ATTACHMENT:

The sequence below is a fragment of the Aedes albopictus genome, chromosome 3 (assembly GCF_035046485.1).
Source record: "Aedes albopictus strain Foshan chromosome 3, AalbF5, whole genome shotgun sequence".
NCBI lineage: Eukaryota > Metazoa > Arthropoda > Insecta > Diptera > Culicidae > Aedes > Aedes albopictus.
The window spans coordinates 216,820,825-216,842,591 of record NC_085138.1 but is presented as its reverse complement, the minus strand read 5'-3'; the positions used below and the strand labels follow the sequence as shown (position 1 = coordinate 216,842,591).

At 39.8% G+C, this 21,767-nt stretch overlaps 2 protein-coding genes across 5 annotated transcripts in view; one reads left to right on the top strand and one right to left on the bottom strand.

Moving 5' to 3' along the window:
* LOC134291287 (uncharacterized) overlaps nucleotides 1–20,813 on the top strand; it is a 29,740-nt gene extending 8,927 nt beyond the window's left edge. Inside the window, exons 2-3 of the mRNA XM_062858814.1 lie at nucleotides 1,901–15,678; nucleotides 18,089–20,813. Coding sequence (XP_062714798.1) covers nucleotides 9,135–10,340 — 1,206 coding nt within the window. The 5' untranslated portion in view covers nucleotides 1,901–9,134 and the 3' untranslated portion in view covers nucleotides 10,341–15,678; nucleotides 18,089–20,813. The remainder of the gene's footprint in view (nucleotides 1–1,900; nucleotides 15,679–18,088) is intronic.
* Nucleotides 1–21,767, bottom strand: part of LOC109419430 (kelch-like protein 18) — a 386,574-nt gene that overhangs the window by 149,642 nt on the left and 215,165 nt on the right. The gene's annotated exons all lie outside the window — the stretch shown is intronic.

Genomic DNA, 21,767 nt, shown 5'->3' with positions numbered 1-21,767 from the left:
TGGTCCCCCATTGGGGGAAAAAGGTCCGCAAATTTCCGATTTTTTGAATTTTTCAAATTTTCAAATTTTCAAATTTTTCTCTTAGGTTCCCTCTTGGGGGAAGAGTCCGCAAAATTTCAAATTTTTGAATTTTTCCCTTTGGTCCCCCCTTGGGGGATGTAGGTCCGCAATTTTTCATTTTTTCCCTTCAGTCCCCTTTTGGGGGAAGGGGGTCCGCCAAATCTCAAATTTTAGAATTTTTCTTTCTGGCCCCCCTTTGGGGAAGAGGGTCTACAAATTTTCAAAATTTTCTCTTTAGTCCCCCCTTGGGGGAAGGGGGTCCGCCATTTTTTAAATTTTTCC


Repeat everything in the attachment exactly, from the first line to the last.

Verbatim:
The sequence below is a fragment of the Aedes albopictus genome, chromosome 3 (assembly GCF_035046485.1).
Source record: "Aedes albopictus strain Foshan chromosome 3, AalbF5, whole genome shotgun sequence".
NCBI lineage: Eukaryota > Metazoa > Arthropoda > Insecta > Diptera > Culicidae > Aedes > Aedes albopictus.
The window spans coordinates 216,820,825-216,842,591 of record NC_085138.1 but is presented as its reverse complement, the minus strand read 5'-3'; the positions used below and the strand labels follow the sequence as shown (position 1 = coordinate 216,842,591).

At 39.8% G+C, this 21,767-nt stretch overlaps 2 protein-coding genes across 5 annotated transcripts in view; one reads left to right on the top strand and one right to left on the bottom strand.

Moving 5' to 3' along the window:
* LOC134291287 (uncharacterized) overlaps nucleotides 1–20,813 on the top strand; it is a 29,740-nt gene extending 8,927 nt beyond the window's left edge. Inside the window, exons 2-3 of the mRNA XM_062858814.1 lie at nucleotides 1,901–15,678; nucleotides 18,089–20,813. Coding sequence (XP_062714798.1) covers nucleotides 9,135–10,340 — 1,206 coding nt within the window. The 5' untranslated portion in view covers nucleotides 1,901–9,134 and the 3' untranslated portion in view covers nucleotides 10,341–15,678; nucleotides 18,089–20,813. The remainder of the gene's footprint in view (nucleotides 1–1,900; nucleotides 15,679–18,088) is intronic.
* Nucleotides 1–21,767, bottom strand: part of LOC109419430 (kelch-like protein 18) — a 386,574-nt gene that overhangs the window by 149,642 nt on the left and 215,165 nt on the right. The gene's annotated exons all lie outside the window — the stretch shown is intronic.

Genomic DNA, 21,767 nt, shown 5'->3' with positions numbered 1-21,767 from the left:
TGGTCCCCCATTGGGGGAAAAAGGTCCGCAAATTTCCGATTTTTTGAATTTTTCAAATTTTCAAATTTTCAAATTTTTCTCTTAGGTTCCCTCTTGGGGGAAGAGTCCGCAAAATTTCAAATTTTTGAATTTTTCCCTTTGGTCCCCCCTTGGGGGATGTAGGTCCGCAATTTTTCATTTTTTCCCTTCAGTCCCCTTTTGGGGGAAGGGGGTCCGCCAAATCTCAAATTTTAGAATTTTTCTTTCTGGCCCCCCTTTGGGGAAGAGGGTCTACAAATTTTCAAAATTTTCTCTTTAGTCCCCCCTTGGGGGAAGGGGGTCCGCCATTTTTTAAATTTTTCC